Berlin has had an illustrious history, if a relatively short one, and has been in the hands of five forms of government, all in the 20th century. Berlin was only founded as a city in the 13th Century and was initially a small town. It was amalgamated with neighboring CölIn (which is the current Neukölln) to make a town of 8000 residents.
In the early 18th Century, Frederick I began the Prussian Empire, making Berlin the capital and royal residency. His successor, Frederick II, known as Frederick the Great, built the now famous Brandenburg Gate and a stone wall around the city. Going into the 1800s, Berlin was prospering. An invading French army was defeated, the economy was stable and the city was the fourth largest in Europe. The industrial revolution also made it a transport hub. In 1871, the German Empire was established with Berlin still the capital and Wilhelm I as emperor.
In this time, the U-Bahn was developed and surrounding suburbs were increasingly industrialized and urbanized. There were then 800, 000 inhabitants. World War I (1914-1918) dealt a hard blow however, and Berlin subsequently became a political battleground.
The Weimar republic was what Germany was proclaimed to be in 1918, still with Berlin the capital. As the twentieth century moved on, Berlin expanded and repaired itself, but the harsh punishments inflicted by the League of Nations had crippled the economy. In 1929, the Nazi party won its first seats in the Berlin city parliament and Adolf Hitler became the German Chancellor in 1933.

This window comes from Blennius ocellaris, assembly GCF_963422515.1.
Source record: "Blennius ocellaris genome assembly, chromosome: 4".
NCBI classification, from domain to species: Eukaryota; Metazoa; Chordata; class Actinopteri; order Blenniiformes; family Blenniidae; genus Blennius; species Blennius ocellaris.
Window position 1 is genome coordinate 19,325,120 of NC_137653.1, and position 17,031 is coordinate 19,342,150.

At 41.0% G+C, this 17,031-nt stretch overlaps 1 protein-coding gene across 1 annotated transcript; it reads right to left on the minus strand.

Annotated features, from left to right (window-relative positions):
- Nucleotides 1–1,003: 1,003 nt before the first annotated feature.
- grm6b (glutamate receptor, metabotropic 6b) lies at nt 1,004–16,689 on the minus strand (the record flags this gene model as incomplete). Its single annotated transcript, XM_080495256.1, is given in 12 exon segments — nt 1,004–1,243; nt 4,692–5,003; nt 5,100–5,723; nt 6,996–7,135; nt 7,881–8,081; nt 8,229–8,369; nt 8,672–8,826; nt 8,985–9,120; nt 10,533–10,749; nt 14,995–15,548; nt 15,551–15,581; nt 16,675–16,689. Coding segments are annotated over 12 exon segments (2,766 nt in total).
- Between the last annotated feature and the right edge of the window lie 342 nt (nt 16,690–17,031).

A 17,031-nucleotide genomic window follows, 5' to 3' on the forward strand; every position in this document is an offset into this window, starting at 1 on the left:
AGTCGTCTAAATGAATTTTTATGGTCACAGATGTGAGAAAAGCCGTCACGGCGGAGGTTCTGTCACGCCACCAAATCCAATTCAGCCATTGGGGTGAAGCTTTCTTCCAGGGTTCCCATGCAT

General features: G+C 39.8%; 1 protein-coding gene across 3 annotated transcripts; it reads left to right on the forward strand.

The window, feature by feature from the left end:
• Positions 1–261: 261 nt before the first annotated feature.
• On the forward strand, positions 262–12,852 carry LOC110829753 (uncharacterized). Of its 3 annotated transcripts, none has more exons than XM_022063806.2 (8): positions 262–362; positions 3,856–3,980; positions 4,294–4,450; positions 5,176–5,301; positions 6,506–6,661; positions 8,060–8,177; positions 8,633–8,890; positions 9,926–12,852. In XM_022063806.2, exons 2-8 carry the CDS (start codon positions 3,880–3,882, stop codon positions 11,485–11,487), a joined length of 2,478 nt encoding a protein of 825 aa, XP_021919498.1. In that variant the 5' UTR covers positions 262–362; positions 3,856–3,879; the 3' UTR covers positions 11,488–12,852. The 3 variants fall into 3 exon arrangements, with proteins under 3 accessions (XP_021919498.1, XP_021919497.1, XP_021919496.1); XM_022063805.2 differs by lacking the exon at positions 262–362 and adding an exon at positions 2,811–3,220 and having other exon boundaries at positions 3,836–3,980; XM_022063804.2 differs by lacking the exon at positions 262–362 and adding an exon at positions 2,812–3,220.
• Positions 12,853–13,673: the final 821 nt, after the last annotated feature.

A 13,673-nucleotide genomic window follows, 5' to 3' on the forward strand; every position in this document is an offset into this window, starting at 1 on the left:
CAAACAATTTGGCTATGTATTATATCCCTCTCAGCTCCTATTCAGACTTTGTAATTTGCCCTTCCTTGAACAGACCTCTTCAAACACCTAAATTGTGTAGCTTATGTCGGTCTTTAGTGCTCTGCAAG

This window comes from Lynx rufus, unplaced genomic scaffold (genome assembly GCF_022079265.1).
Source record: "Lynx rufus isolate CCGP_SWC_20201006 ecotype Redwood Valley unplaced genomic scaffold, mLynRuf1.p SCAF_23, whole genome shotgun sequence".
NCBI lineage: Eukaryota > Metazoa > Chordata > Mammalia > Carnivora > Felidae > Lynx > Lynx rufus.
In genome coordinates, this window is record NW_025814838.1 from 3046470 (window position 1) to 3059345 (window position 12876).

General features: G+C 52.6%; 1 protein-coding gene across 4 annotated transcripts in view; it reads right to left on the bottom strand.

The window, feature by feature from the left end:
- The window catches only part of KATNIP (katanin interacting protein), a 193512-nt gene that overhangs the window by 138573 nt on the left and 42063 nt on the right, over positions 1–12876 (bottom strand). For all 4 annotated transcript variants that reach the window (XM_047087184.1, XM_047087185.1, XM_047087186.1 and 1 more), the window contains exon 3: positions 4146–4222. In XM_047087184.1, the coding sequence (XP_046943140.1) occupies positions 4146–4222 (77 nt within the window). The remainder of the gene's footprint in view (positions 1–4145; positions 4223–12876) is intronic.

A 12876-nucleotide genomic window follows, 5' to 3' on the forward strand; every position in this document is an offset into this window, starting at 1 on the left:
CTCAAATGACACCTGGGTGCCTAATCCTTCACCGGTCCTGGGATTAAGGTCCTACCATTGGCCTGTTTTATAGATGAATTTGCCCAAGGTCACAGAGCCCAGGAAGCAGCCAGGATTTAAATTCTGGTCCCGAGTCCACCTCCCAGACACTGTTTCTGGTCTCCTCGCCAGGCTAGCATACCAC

The governing system changed again, now being the Third Reich. Racism against anyone not ‘Aryan’ was slowly infiltrated through the population and when the 1936 summer Olympics were held in Berlin, the ‘Forbidden for Jews’ signs were temporarily removed so as not to make the city seem unfriendly to visitors.
World War II (1939-1945) made Berlin a shell-shocked mess that made recovery extremely difficult. The city was heavily bombed by the allies and by the end of the war, was mostly in Soviet hands. The Soviet Union gave up West Berlin to Allied forces in 1945, separating Greater Berlin into 4 parts, under the control of the United Kingdom, France, the USA and the Soviet Union.
East Germany kept their part of Berlin as the capital while West Germany chose Bonn as theirs. The unrest caused by the divisions was a natural starting point for the Cold War. The Berlin Wall started to be constructed in 1961 by the Soviet government to stop the escape of East Berliners to the West. The wall stayed up till 1989 when increasing protests caused its eventual destruction to the relived sighs of the most of the world. Berlin was reunited and has been increasing in power, tolerance and freedom ever since.